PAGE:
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Posts Tagged ‘cheryl

In 2015, we had Cheryl’s birthday to contend with. This year we have a different math question to contend with. I call it Cheryl 2: The Sequel.

There were many types of reactions from layfolk.

The mathematically-inclined came up with different solutions. Adults wondered if life was getting that much more difficult for kids. Parents pondered getting even more tuition for their children. Enrichment centres have probably added the puzzle to their brochures.

I wager that one of the most common types of reaction looks something like the one below.

Such exasperation seems reasonable given how perplexing the problem is. However, all these responses are unwarranted.

We need not worry that we seem to have forgotten how to do math. Why? We were not taught that way, so you have nothing to forget.

Being older, and by implication, more knowledgeable and wiser, does not mean you should be able to solve the math problem.

Instead consider the silo that the math problem was designed in. According to this blog entry, the problem is called a Petite Circle-Sum Walkthrough. You can solve the problem if you follow the rules of the solution.

Solution source

Now ask yourself what application this has beyond that context. How does this actually contribute to thinking and applying in a broader sense? How does a child in Primary 1 use it now and later? How do you as an adult use it now or later?

What are you worried about?

If it is about your inability to solve the problem, then worry not because this solution was a Google search away. Your ability to find a feasible solution is more important than solving the problem because information fluency and critical thinking are more useful in the short and long term.

If you are worried about the type of math being taught, you should be more worried if their teachers do not know why the question was set.

  • If the teachers say that the question was a “bonus” one that did not mark students down, why include it in an examination? Such a challenging question could have been done in class as a form of differentiated instruction.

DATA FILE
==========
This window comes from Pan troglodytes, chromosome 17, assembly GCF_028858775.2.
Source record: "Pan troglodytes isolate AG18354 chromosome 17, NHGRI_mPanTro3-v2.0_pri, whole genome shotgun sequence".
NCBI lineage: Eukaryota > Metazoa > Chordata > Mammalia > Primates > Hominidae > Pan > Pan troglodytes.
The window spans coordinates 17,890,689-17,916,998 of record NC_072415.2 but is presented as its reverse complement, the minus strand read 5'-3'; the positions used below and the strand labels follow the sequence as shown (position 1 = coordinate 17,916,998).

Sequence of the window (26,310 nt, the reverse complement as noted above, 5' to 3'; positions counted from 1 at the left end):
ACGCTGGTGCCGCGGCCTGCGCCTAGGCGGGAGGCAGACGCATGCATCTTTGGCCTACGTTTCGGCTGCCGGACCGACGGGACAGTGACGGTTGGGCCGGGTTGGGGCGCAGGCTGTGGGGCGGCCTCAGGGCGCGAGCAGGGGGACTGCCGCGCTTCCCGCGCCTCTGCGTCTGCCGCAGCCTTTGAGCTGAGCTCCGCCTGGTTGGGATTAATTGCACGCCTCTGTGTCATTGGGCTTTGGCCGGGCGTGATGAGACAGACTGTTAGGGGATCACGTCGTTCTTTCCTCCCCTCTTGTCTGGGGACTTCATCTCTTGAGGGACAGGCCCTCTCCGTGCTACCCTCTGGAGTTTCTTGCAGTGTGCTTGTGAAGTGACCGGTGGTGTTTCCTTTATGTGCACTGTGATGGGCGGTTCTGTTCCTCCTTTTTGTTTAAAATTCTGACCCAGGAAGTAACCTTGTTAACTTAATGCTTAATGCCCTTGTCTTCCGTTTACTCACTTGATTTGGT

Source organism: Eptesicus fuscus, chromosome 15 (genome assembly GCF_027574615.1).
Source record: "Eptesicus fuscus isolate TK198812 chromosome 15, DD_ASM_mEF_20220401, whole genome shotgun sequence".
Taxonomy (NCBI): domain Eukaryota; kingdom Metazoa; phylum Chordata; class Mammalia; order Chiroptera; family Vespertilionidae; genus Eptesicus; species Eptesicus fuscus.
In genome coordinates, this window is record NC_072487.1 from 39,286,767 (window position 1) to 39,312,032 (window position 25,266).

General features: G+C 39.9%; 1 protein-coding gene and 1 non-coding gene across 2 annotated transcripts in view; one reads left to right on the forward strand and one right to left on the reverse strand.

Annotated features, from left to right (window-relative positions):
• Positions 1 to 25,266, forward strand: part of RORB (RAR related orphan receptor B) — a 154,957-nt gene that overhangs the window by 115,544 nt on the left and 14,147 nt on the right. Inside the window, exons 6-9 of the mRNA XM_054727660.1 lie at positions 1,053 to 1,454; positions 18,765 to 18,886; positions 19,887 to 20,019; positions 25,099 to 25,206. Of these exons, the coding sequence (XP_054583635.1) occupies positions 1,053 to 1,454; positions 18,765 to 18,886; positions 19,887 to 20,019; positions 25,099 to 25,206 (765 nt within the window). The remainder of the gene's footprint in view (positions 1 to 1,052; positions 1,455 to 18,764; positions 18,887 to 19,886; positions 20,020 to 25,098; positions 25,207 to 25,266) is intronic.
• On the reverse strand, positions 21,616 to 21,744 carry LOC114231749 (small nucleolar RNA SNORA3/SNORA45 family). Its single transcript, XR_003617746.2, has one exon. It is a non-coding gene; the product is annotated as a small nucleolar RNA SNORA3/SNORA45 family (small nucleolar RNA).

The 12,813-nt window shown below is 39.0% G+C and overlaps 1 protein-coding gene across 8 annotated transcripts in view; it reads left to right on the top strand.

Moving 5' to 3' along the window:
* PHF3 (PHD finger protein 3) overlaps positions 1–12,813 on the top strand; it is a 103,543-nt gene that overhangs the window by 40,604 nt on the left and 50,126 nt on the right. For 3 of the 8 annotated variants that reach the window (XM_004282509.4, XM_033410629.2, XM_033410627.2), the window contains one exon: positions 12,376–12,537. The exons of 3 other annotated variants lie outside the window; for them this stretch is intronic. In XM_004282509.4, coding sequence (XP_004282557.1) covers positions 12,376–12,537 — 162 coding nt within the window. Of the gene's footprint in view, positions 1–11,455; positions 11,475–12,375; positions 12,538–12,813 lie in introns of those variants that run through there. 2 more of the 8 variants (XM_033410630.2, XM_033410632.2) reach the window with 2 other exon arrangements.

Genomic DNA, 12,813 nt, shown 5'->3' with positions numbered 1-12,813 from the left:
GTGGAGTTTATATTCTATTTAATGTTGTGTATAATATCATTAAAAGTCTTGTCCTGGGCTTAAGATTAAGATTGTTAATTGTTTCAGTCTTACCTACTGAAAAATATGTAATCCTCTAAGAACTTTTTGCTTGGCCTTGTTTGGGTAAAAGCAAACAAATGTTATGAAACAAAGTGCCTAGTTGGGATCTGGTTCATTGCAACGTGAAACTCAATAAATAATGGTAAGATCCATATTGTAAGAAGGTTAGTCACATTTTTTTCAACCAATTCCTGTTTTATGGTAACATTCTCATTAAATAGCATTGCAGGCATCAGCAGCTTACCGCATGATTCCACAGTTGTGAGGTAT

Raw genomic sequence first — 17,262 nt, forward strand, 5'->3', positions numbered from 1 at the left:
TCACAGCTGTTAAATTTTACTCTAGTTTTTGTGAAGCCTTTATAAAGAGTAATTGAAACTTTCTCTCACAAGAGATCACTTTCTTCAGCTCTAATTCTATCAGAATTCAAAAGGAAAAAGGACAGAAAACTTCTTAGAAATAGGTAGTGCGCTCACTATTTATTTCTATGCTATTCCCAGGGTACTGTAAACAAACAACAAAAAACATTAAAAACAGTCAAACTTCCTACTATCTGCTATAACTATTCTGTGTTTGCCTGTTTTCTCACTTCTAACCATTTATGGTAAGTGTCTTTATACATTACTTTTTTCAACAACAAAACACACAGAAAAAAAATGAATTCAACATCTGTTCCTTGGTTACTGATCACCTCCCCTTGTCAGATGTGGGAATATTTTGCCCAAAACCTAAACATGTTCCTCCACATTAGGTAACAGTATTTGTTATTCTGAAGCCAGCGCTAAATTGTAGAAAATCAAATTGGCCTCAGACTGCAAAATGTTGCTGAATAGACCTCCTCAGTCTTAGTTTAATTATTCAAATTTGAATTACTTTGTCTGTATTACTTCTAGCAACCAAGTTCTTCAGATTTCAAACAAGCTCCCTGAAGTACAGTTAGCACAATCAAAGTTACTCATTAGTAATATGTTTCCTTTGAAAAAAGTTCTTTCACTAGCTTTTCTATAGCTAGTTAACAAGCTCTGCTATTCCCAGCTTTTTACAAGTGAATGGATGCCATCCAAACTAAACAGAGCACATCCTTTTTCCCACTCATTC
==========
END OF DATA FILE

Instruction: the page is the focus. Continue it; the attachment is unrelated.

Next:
• If the strategy was not taught beforehand, how assessment literate are the teachers? One generally does not test what was not previously taught and learnt.
  • If the goal was to identify students with Math Olympiad potential, could there be some other strategy for doing this? Alternatives include, but are not limited to, talent-spotting, student volunteering, and special group testing.

I critique this sequel to Cheryl not to say that mathematics is unimportant. Math is critical as a universal language and it is the foundation of our sciences.

I mean to point out that the WHY and SO WHAT of math often gets lost in the WHAT and HOW. People here seem to focus on how to solve it and what the right answer is as if setting such a question is acceptable practice. Instead we should be asking why such a practice even exists. We should be wondering “so what” if students can or cannot answer this question.


Do not blame yourself if you do not “get” this Cheryl sequel. Think of Cheryl 1 and Cheryl 2 as bad movies, like Sharknado and its sequels. Those B-grade movies were fuelled by fantasy, preyed on ignorance, and fed movie studio greed.

Those in schools and enrichment centres that perpetuate content and thinking that has no contextual meaning or relevance elsewhere are doing the same. They operate in their own silos, take advantage of information you do not (and need not) understand, and feed inertia.

Cheryl 2: The Sequel is not your fault if you do not understand it. It is your fault if you fuel the hysteria and let Cheryl 3: It Returns happen.